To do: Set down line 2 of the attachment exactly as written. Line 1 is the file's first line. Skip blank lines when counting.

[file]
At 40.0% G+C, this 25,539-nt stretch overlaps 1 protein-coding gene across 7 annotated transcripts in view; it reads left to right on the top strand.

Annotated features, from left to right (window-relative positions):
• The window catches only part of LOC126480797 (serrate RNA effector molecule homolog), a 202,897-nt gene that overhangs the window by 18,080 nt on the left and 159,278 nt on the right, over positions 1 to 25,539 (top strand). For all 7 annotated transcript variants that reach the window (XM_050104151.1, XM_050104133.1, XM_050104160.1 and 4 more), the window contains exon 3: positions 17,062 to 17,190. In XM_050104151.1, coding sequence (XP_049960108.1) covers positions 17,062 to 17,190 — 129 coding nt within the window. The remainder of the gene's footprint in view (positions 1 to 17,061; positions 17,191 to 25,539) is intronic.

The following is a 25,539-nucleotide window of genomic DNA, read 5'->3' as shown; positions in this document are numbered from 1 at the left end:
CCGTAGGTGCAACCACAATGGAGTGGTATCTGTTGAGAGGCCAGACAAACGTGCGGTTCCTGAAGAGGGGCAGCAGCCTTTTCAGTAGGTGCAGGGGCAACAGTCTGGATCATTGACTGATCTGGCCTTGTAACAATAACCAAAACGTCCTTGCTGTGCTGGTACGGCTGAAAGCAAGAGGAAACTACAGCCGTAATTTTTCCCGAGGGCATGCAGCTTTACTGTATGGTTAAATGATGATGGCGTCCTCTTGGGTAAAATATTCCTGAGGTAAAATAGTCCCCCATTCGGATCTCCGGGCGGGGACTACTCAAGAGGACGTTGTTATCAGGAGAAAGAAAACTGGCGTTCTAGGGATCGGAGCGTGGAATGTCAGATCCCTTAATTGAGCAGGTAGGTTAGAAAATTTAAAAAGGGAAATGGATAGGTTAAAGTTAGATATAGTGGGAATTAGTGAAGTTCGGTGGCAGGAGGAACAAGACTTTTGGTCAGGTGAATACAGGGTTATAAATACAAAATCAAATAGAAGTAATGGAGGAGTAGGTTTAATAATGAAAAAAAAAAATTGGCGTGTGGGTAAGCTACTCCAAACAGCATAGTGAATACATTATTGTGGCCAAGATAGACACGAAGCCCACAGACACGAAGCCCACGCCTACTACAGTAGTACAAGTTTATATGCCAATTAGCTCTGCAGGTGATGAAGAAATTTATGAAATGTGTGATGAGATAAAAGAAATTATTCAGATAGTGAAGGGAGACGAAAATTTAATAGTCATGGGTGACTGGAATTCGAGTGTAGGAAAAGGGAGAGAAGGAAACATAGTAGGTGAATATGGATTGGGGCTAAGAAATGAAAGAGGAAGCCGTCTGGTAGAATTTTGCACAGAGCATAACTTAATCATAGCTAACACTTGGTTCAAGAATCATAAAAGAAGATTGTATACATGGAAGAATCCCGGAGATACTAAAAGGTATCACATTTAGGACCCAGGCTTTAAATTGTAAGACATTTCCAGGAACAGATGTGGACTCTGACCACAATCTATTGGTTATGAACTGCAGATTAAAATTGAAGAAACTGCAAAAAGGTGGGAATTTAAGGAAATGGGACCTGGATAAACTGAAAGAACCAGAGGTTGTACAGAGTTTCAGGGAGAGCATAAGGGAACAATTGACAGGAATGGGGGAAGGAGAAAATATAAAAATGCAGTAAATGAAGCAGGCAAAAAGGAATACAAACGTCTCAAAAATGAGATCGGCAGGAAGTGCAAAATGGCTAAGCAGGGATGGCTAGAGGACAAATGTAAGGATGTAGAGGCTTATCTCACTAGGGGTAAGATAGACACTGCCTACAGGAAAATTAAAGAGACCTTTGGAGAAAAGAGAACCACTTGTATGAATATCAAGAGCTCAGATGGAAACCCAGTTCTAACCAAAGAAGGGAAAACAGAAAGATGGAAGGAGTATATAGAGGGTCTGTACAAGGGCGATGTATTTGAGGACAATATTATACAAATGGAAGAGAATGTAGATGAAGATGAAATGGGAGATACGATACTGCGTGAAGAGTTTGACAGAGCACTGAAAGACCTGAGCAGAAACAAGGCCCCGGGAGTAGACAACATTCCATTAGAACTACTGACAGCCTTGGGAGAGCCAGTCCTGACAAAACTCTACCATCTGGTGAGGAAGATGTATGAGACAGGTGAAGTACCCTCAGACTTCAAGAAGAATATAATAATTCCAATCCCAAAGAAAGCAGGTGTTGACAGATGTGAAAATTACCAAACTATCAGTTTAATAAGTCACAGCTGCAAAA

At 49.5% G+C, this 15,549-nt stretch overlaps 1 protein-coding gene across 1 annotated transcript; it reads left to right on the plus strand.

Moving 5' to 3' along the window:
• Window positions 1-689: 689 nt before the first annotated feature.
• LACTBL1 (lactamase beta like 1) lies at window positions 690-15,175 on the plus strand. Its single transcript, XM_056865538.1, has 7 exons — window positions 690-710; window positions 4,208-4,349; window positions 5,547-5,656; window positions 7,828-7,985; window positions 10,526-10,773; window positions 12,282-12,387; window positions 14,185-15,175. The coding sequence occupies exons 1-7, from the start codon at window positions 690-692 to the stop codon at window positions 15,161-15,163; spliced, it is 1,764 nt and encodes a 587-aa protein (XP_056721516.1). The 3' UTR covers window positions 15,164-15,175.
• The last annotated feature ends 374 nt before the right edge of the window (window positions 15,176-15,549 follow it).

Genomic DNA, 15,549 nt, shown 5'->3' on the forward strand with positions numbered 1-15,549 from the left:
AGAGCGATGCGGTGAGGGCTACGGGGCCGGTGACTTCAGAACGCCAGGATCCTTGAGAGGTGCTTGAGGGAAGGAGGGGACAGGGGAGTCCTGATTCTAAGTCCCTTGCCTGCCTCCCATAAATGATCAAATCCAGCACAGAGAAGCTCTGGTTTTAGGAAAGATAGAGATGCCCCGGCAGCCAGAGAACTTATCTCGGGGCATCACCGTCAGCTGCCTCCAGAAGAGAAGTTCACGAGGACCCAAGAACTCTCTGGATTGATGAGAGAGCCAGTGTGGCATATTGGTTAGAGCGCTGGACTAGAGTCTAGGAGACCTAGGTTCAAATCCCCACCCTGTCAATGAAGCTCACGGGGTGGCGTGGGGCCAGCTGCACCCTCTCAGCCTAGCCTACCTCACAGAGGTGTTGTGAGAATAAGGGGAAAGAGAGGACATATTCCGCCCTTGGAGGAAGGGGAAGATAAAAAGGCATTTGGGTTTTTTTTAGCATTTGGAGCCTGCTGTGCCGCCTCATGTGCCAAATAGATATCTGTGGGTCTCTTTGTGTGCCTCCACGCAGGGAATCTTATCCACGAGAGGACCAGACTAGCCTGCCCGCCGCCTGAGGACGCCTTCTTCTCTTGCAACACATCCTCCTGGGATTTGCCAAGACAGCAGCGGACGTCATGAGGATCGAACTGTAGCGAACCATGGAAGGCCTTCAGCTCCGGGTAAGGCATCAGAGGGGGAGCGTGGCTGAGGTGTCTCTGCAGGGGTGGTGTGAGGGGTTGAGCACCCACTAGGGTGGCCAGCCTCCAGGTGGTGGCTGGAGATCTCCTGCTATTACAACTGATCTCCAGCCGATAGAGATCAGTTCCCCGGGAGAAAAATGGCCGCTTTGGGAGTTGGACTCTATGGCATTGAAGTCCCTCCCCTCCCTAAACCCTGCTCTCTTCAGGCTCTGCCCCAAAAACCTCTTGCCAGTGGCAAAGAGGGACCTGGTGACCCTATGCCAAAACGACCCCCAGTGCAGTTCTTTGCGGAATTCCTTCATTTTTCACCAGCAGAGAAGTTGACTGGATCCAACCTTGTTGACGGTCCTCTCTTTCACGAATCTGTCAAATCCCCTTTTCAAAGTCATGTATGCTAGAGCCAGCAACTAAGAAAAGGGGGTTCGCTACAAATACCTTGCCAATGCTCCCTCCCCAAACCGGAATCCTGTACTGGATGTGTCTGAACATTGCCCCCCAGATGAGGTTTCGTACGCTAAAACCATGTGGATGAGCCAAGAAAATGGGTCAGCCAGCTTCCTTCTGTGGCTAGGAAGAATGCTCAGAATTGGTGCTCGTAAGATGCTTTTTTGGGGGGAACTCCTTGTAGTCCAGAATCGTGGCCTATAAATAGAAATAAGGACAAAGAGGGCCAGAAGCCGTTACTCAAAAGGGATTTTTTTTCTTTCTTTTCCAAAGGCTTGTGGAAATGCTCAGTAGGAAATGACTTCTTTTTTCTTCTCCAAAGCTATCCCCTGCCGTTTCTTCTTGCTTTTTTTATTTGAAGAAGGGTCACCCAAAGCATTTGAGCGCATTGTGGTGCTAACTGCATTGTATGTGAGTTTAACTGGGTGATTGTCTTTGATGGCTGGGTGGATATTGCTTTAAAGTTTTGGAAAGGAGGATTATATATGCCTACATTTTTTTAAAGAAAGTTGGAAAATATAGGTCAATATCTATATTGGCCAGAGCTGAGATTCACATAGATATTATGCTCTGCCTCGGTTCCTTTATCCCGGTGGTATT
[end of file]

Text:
Annotated features, from left to right (window-relative positions):